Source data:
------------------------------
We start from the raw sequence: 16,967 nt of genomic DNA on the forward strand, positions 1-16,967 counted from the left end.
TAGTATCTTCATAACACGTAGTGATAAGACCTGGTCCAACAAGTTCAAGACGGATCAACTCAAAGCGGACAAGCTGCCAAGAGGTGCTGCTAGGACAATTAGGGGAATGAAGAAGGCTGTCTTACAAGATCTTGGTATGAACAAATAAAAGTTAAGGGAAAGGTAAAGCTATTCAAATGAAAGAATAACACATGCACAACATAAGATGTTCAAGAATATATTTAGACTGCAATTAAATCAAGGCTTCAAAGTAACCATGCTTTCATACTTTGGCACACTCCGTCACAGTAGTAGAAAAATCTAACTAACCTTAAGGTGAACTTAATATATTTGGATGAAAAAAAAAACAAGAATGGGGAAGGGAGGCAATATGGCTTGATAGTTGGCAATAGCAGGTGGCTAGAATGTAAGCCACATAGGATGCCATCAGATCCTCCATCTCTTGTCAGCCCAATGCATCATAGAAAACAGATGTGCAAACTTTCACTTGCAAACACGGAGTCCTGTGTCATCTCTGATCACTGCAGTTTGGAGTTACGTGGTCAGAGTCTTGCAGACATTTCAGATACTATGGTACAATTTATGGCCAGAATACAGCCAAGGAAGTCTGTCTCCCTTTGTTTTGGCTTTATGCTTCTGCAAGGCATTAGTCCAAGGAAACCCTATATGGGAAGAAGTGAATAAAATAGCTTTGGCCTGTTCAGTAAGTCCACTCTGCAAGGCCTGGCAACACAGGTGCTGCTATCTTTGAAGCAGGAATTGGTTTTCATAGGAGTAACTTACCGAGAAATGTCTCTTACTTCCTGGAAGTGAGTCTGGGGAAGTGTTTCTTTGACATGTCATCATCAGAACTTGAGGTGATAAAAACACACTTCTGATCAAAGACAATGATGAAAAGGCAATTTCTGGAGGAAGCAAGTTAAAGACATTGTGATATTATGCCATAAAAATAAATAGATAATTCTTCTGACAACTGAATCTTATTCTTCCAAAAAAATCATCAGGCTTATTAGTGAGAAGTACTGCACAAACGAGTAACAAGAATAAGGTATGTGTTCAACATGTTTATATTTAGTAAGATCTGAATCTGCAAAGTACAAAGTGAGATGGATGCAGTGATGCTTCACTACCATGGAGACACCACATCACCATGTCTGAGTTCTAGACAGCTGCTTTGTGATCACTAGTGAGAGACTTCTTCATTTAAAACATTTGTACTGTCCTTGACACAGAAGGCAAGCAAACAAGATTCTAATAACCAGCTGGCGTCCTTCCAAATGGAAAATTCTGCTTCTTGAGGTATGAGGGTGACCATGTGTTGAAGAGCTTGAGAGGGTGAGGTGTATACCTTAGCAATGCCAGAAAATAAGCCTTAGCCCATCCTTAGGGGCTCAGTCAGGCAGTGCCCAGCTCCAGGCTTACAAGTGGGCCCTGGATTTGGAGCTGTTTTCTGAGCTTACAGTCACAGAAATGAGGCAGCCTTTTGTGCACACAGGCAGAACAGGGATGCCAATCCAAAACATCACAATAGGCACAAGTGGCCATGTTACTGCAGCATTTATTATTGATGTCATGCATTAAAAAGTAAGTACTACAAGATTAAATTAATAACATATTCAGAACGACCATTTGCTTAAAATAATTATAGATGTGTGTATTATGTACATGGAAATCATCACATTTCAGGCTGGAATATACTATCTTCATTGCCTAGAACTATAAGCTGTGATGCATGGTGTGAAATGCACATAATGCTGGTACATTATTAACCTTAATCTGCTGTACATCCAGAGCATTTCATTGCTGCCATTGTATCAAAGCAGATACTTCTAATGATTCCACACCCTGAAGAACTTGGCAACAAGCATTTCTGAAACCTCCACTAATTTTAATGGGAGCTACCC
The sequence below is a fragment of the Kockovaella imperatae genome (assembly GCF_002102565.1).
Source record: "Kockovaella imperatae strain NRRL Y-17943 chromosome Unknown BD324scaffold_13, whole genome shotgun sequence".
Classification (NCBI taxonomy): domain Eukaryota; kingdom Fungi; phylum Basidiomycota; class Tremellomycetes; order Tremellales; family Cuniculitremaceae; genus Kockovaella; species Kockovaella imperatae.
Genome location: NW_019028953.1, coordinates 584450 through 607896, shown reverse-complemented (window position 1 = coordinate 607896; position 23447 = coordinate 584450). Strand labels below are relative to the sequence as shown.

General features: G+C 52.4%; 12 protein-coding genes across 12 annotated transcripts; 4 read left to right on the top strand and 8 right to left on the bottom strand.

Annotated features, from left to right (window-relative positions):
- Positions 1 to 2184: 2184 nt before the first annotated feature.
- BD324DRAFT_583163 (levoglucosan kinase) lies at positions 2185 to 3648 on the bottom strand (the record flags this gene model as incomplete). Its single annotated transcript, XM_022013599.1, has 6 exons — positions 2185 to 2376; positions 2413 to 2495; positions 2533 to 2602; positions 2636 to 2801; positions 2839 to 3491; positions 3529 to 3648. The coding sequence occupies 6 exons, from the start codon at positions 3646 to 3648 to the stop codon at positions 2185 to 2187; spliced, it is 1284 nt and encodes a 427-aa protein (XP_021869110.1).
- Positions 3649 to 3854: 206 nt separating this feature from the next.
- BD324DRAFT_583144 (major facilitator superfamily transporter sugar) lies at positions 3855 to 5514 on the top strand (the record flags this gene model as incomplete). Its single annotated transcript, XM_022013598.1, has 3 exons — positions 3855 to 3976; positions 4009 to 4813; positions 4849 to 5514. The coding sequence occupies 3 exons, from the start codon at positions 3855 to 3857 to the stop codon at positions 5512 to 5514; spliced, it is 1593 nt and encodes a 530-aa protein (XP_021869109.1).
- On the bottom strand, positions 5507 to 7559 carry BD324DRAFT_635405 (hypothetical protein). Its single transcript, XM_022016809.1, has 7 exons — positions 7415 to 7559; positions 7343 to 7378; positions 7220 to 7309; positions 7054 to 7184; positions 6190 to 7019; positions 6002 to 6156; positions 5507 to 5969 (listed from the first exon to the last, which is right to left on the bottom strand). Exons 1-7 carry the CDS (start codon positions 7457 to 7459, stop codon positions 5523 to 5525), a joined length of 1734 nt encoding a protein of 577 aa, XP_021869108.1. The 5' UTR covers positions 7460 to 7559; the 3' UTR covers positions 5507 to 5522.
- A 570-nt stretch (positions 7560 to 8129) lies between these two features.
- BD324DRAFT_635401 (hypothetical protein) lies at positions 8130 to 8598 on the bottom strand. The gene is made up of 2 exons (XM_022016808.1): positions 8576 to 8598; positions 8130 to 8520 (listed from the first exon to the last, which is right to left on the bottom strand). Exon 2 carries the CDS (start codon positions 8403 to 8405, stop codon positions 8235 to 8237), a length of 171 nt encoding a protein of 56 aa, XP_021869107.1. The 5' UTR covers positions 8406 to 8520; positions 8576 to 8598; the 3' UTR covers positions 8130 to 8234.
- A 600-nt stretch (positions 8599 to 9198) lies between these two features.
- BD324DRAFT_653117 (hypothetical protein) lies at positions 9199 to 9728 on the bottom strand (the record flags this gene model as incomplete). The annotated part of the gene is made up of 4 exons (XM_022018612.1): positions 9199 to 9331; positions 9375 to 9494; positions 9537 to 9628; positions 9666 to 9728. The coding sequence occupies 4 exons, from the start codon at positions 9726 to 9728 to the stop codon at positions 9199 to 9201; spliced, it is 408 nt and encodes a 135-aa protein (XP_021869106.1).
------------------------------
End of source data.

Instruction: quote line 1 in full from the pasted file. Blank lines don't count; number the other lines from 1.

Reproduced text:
We start from the raw sequence: 16,967 nt of genomic DNA on the forward strand, positions 1-16,967 counted from the left end.